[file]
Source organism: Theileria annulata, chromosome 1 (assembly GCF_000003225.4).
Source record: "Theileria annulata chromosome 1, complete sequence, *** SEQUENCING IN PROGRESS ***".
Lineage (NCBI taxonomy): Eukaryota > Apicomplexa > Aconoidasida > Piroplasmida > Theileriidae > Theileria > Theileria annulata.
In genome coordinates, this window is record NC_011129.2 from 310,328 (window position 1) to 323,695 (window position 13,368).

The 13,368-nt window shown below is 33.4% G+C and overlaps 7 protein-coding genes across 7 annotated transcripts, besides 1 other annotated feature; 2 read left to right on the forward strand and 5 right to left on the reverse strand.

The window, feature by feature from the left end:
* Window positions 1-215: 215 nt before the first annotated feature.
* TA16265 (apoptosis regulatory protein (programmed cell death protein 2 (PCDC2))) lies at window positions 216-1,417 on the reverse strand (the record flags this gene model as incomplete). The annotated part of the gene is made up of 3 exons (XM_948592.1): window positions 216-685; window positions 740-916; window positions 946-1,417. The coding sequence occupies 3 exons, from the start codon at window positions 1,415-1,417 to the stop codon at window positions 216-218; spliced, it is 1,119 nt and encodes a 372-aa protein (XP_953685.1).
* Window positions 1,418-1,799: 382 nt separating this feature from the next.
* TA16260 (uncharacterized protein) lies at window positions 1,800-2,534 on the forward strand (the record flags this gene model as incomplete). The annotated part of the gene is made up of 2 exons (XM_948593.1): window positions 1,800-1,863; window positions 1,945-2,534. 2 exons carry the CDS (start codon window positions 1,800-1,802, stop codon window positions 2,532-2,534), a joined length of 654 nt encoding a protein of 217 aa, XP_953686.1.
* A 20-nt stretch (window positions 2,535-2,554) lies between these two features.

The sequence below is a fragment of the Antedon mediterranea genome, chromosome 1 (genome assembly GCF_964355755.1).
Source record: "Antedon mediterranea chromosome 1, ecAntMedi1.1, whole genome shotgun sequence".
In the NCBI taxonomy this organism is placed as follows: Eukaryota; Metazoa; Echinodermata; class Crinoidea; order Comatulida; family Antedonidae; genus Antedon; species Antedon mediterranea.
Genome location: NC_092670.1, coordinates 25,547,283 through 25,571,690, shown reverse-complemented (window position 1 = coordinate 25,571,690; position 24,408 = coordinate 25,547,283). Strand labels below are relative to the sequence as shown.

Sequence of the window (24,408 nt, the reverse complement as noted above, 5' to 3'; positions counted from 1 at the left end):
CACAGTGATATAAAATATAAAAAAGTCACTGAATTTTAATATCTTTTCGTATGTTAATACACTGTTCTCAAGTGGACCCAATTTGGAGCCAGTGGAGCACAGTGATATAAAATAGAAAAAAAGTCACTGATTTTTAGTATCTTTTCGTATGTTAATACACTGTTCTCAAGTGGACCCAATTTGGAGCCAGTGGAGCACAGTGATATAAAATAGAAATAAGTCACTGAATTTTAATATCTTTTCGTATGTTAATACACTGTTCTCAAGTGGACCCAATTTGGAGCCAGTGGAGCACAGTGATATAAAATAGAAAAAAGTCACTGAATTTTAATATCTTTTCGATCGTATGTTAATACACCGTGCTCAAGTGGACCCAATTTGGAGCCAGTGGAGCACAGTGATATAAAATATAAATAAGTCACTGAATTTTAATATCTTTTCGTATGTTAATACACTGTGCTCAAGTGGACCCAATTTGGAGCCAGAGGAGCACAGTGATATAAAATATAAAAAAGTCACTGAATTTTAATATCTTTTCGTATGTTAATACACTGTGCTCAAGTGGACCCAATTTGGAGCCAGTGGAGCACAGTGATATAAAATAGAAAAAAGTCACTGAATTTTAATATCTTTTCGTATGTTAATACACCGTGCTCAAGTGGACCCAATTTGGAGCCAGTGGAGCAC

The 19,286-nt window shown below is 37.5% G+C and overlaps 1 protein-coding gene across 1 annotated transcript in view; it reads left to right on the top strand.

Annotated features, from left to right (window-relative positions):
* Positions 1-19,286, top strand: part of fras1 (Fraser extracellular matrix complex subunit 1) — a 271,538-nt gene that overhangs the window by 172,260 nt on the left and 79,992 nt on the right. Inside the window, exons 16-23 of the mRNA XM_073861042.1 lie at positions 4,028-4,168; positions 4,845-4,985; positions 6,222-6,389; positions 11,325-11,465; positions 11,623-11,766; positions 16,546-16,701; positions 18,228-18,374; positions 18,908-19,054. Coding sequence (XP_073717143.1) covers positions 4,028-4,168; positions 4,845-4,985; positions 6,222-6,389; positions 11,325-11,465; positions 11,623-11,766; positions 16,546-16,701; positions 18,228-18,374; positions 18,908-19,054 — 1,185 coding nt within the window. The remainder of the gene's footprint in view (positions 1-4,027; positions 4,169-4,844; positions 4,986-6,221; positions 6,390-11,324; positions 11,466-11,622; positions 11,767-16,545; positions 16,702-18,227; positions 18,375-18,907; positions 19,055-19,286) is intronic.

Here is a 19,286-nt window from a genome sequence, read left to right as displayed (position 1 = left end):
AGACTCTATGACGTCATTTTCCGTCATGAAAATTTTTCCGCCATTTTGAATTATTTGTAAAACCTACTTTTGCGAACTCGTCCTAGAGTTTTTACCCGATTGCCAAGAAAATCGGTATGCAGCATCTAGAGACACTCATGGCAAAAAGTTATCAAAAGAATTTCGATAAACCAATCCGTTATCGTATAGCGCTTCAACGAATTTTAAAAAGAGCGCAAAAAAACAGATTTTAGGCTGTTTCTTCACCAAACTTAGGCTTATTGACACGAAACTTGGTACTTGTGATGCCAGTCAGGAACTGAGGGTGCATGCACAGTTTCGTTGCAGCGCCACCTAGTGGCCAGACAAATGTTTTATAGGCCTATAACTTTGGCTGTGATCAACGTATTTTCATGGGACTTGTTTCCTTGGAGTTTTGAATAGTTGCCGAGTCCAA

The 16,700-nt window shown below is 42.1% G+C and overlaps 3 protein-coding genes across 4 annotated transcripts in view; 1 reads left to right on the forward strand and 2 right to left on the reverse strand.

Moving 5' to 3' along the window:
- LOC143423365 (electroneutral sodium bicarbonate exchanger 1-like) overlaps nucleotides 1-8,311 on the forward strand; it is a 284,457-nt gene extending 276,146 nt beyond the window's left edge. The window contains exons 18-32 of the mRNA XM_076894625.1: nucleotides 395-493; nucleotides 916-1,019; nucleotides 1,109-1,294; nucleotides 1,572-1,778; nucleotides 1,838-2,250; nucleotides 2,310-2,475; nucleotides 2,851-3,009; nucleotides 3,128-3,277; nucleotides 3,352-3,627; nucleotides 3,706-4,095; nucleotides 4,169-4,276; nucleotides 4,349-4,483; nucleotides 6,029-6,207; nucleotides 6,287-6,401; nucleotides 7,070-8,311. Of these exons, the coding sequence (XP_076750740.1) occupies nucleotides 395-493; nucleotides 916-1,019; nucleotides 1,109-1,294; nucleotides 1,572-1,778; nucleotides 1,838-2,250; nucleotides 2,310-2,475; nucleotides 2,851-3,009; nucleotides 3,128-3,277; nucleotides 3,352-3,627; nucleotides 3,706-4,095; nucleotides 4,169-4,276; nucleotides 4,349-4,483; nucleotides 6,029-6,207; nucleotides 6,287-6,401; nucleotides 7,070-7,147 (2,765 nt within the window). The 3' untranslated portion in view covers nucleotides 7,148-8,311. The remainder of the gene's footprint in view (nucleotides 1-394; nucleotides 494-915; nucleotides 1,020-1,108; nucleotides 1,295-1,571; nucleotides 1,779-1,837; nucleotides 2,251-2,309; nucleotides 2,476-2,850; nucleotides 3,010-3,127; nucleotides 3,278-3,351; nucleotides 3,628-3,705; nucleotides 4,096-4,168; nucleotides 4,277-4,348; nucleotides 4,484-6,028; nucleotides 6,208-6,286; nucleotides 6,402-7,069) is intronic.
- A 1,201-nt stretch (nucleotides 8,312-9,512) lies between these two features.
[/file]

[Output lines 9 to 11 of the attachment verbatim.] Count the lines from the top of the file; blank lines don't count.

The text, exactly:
* Window positions 1,418-1,799: 382 nt separating this feature from the next.
* TA16260 (uncharacterized protein) lies at window positions 1,800-2,534 on the forward strand (the record flags this gene model as incomplete). The annotated part of the gene is made up of 2 exons (XM_948593.1): window positions 1,800-1,863; window positions 1,945-2,534. 2 exons carry the CDS (start codon window positions 1,800-1,802, stop codon window positions 2,532-2,534), a joined length of 654 nt encoding a protein of 217 aa, XP_953686.1.
* A 20-nt stretch (window positions 2,535-2,554) lies between these two features.